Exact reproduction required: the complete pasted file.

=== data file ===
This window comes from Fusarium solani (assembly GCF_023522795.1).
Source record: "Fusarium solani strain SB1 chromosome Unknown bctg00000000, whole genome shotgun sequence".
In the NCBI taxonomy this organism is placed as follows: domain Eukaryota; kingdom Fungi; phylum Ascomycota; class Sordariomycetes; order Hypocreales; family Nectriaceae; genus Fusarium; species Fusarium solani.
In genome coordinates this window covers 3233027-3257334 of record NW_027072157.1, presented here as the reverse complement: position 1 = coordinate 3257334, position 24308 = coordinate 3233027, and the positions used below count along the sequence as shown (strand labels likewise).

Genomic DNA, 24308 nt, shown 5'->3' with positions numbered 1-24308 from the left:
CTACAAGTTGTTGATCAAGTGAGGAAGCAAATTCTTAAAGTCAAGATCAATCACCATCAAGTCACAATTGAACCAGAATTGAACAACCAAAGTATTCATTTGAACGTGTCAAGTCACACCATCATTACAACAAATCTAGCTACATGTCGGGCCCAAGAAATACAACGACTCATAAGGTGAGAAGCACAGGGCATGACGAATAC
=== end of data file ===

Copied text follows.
This window comes from Fusarium solani (assembly GCF_023522795.1).
Source record: "Fusarium solani strain SB1 chromosome Unknown bctg00000000, whole genome shotgun sequence".
In the NCBI taxonomy this organism is placed as follows: domain Eukaryota; kingdom Fungi; phylum Ascomycota; class Sordariomycetes; order Hypocreales; family Nectriaceae; genus Fusarium; species Fusarium solani.
In genome coordinates this window covers 3233027-3257334 of record NW_027072157.1, presented here as the reverse complement: position 1 = coordinate 3257334, position 24308 = coordinate 3233027, and the positions used below count along the sequence as shown (strand labels likewise).

Genomic DNA, 24308 nt, shown 5'->3' with positions numbered 1-24308 from the left:
CTACAAGTTGTTGATCAAGTGAGGAAGCAAATTCTTAAAGTCAAGATCAATCACCATCAAGTCACAATTGAACCAGAATTGAACAACCAAAGTATTCATTTGAACGTGTCAAGTCACACCATCATTACAACAAATCTAGCTACATGTCGGGCCCAAGAAATACAACGACTCATAAGGTGAGAAGCACAGGGCATGACGAATAC